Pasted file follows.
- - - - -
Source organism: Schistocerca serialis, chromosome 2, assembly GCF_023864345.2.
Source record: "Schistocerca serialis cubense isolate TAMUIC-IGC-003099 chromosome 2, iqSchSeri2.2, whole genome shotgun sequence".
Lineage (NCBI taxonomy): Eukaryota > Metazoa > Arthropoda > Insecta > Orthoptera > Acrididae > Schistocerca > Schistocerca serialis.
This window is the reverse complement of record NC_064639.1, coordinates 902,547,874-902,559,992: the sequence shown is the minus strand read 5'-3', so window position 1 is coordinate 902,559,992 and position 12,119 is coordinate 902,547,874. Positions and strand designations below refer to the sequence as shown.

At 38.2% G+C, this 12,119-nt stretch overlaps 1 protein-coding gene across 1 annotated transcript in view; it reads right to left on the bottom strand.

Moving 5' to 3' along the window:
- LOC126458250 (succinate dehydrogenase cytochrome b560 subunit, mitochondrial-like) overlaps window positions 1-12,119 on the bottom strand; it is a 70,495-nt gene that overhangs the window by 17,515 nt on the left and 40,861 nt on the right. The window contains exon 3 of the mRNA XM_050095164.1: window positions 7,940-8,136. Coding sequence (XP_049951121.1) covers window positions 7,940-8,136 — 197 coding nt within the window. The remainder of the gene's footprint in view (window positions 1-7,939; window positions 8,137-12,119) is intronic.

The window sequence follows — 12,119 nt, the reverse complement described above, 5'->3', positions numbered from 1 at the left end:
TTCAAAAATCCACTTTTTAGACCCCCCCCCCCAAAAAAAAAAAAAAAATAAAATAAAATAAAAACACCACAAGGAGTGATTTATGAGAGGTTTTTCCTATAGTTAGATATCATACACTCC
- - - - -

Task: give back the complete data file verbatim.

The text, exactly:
Source organism: Schistocerca serialis, chromosome 2, assembly GCF_023864345.2.
Source record: "Schistocerca serialis cubense isolate TAMUIC-IGC-003099 chromosome 2, iqSchSeri2.2, whole genome shotgun sequence".
Lineage (NCBI taxonomy): Eukaryota > Metazoa > Arthropoda > Insecta > Orthoptera > Acrididae > Schistocerca > Schistocerca serialis.
This window is the reverse complement of record NC_064639.1, coordinates 902,547,874-902,559,992: the sequence shown is the minus strand read 5'-3', so window position 1 is coordinate 902,559,992 and position 12,119 is coordinate 902,547,874. Positions and strand designations below refer to the sequence as shown.

At 38.2% G+C, this 12,119-nt stretch overlaps 1 protein-coding gene across 1 annotated transcript in view; it reads right to left on the bottom strand.

Moving 5' to 3' along the window:
- LOC126458250 (succinate dehydrogenase cytochrome b560 subunit, mitochondrial-like) overlaps window positions 1-12,119 on the bottom strand; it is a 70,495-nt gene that overhangs the window by 17,515 nt on the left and 40,861 nt on the right. The window contains exon 3 of the mRNA XM_050095164.1: window positions 7,940-8,136. Coding sequence (XP_049951121.1) covers window positions 7,940-8,136 — 197 coding nt within the window. The remainder of the gene's footprint in view (window positions 1-7,939; window positions 8,137-12,119) is intronic.

The window sequence follows — 12,119 nt, the reverse complement described above, 5'->3', positions numbered from 1 at the left end:
TTCAAAAATCCACTTTTTAGACCCCCCCCCCCAAAAAAAAAAAAAAAATAAAATAAAATAAAAACACCACAAGGAGTGATTTATGAGAGGTTTTTCCTATAGTTAGATATCATACACTCC